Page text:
By Jason Wojciechowski on May 9, 2004 at 12:11 AM
Oakland won semi-ugly last night, as their bullpen gave up six runs, allowing the game to go to extra innings after Mark Redman left fairly early, but the A's offense battled back every time and ended up winning the game on a 2-run homer by Eric Byrnes in the bottom of the 13th.
The best word for the bullpen continues to be "inconsistent." Chris Hammond, who had done a good job previously, gave up four hits and a walk while getting just two outs, and Ricardo Rincon had two earned runs charged to him. On the other hand, Arthur Rhodes and Chad Bradford, who've been struggling, pitched a combined five innings, allowing three baserunners apiece, but no runs, which was obviously important because they pitched the 9th through 13th innings.
On the offensive side, things were a little rosier, as they usually will be when a team scores eleven runs. Eric Byrnes had two hits and two walks, bringing him to a .312/.398/.545 line for the year, good for a .322 EqA, far and away the top number on the team. Byrnes is absolutely playing out of his mind right now, which is pretty much what he did in his first extended opportunity last year. He's pushed Mark Kotsay and Bobby Kielty into exactly the platoon I said they should be in: Kotsay starts in center against righties, with Byrnes in left, and Kielty starts in left against lefties, with Byrnes in center. The A's are taking a defensive hit with Byrnes in center field, of course, but it's probably no worse than having Terrence Long out there. What may be most amusing about that lineup construction is that it's exactly what I've been using for the A's in my MVP 2004 game. I've added the wrinkle that Billy McMillon starts for Jermaine Dye against righties, though, because Dye is, in the game, really pretty bad against that portion of the league.
Back to the game at hand, though. Bobby Kielty hit his first homer of the year, finally, popping a two-run shot in the first to score Byrnes and give the A's an early lead. Mark Kotsay came into the game late and added a hit and a walk, though he also made his second error of the year.
Eric Chavez hit his ninth homer of the year, also off of Johan Santana. Without looking things up, it seems that Chavez is hitting respectably against lefties this year. At the very least, it seems like he's hit more homers against port-siders in the early going than he has in full seasons past. Let's check those wild assertions, though. In a tiny 38-at-bat sample, Chavez is hitting .289/.400/.605, with four homers and seven walks. That's very good. The key word in the sentence, though, is tiny. Chavez has certainly had good stretches before, and he'll have them again. We'll have to, as with so many things, take a wait-and-see approach here. One of the things that's too bad about his current hot hitting against lefties is that he's had a reverse platoon split so far: he's batting just .213/.322/.440 against right-handed pitchers. It's bizarre, and it'll almost certainly change, but maybe he won't have to give back his gains against lefties when it does.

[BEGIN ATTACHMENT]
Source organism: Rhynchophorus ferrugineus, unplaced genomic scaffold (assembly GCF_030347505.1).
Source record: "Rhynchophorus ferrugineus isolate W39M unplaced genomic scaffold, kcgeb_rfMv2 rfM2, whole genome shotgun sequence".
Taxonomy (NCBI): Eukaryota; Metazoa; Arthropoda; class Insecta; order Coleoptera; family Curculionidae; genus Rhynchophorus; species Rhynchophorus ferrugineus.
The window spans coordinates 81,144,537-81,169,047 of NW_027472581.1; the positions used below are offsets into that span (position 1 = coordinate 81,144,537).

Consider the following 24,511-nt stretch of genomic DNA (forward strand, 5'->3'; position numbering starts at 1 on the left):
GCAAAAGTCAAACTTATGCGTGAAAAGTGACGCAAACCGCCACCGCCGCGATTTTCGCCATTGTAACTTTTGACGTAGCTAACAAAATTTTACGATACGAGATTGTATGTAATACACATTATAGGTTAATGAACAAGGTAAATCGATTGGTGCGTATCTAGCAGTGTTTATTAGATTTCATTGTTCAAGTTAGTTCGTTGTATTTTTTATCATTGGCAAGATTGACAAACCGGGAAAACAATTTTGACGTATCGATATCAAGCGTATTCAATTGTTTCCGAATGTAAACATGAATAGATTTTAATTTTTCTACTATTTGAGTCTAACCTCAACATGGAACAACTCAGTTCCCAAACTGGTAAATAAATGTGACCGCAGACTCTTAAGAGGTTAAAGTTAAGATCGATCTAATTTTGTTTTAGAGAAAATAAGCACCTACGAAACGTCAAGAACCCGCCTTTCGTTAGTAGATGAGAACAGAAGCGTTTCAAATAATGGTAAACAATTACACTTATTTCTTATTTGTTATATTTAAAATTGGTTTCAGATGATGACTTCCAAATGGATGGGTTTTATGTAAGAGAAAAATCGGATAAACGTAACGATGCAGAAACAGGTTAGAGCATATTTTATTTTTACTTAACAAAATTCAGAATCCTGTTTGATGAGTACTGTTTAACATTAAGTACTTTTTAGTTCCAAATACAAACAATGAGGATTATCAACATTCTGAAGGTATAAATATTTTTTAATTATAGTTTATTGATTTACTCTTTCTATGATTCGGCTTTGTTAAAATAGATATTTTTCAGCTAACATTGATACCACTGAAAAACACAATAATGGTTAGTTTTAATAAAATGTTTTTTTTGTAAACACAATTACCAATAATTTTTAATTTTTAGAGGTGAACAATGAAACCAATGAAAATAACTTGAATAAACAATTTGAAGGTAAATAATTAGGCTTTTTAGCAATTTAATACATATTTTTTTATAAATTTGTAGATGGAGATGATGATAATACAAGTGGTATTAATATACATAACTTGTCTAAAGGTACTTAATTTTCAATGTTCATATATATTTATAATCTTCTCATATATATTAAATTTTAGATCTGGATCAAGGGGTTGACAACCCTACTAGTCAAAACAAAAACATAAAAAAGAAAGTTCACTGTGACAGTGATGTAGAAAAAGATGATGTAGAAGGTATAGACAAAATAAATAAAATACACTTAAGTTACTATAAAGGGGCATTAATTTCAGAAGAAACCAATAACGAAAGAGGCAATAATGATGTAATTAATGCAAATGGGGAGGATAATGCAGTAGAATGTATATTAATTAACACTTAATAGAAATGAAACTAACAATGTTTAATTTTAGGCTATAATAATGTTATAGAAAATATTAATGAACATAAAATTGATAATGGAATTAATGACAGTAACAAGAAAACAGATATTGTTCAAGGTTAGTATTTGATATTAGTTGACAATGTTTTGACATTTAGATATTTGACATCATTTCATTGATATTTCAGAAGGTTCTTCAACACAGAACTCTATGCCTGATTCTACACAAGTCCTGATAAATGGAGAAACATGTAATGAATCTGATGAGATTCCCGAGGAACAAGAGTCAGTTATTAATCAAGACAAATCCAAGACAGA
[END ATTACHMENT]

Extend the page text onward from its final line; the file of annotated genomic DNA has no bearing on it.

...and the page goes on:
Erubiel Durazo looks good right now, and he had two hits and two walks last night, but it's almost entirely a batting-average driven change. His slugging percentage is 76 points higher than last year, but his batting average is 44 points higher. That's a marginal improvement in actual slugging. I'll predict that for the year, he'll slug better than last year, but still not quite what people were hoping from him: say .480. His on-base percentage, which stands at .388 right now, will finish up around .375, as he'll walk more once his batting average dips back to his established .265-.270 level. An .855 OPS is nothing to sneeze at, but it's something less than what you'd want from a guy who (a) is a great white whale of some sort and (b) has established a very strong power-patience combination, but can't seem to put it together into a Jason Giambi-type package.
Eric Karros hit his first home run as an Athletic, one of his two hits, and also walked once, and still managed to do something ugly: leave six men on base for the game, the most of any Oakland hitter. A million bucks for this guy? Please, Billy, say the owners made you do it.
With Tim Hudson going today, the A's can hope that the bullpen is able to get a rest. In fact, Hudson has pitched seven innings already, giving up two runs, and throwing 89 pitches. He'll probably go at least one more, and maybe even throw a complete game. It's a nice thing have pitchers like Hudson and Mulder in your rotation, guys you know will conserve pitches and go deep into a game.